We started with Geekbench 3, a synthetic test of processor and memory performance, with the new Pro scoring 12,785 overall. The last-gen model - which we re-tested with Geekbench 3, the most recent release - scored 11,298, in comparison. In Xbench, while the 2012 model scored 490.43 overall, the 2013 MacBook Pro with Retina came in at 541.33.
In Cinebench, which benchmarks both processor and graphics performance with a mixture of 3D rendering and OpenGL tests, the new Pro scored 493 cb in the processor testing, and 53.04 fps in the GPU testing. Interestingly, in comparison the previous MacBook Pro with Retina scored 520 in the CPU category and 47.44 fps in the GPU category.
The most significant change is in storage performance, however. Apple's switch to faster, PCIe flash memory has seen a huge step up in throughput rates: where the 2012 Pro managed 306.6 MB/s write speeds and 448.0 MB/s read speeds in Blackmagic's Disk Speed test, the 2013 version comfortably extended its lead with write speeds of up to 708.1 MB/s and read speeds of 731.4 MB/s.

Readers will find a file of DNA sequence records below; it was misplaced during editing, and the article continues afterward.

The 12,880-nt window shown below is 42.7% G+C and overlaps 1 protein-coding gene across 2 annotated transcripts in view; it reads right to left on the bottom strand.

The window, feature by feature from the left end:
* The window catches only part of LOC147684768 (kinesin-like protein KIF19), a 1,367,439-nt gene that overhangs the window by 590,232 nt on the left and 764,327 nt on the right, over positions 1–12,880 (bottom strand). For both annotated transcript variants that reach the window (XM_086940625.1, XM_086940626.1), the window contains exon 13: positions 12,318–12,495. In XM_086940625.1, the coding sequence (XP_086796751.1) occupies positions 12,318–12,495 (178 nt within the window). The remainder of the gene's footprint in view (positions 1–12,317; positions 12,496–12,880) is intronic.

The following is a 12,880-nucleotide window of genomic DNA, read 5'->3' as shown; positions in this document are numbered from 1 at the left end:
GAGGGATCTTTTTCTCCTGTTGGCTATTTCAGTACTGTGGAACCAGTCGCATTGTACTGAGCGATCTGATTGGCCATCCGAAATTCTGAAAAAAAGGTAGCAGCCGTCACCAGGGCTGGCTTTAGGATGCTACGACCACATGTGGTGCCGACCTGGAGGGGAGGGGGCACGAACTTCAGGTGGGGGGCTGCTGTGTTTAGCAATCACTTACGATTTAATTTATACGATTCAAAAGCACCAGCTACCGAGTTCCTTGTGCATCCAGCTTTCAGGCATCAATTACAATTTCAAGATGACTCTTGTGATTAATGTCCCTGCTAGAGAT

As you would expect, then, the numbers add up to superlative real-world performance. The Pro boots in seconds; resumes almost instantaneously. Apps load without delay, and even our most ardent attempts at multitasking load - including dozens of tabs in the browser, multimedia playback, and video exporting in the background - failed to slow it down. Hook up two external displays and you can comfortably drive them at up to 2560 x 1600 without any ill-effect on the MacBook Pro itself.
Apple rates the 2013 MacBook Pro with Retina's battery to be good for up to 8hrs of web browsing over WiFi, up to 8hrs of iTunes movie playback, or up to 30 days of standby. As before, the 95Whr li-poly battery pack itself is non-user-accessible, though the introduction of Haswell means Apple promises an extra hour of runtime over the 2012 model.
We ran a number of different battery tests in order to simulate mixed average usage, finding that as you might expect the new MacBook Pro's longevity is very much dependent on how much you tax the processor and graphics. In a basic test of browsing over WiFi with the screen at mid-brightness, we saw an impressive 9 hours and 14 minutes of runtime before the Pro shut down.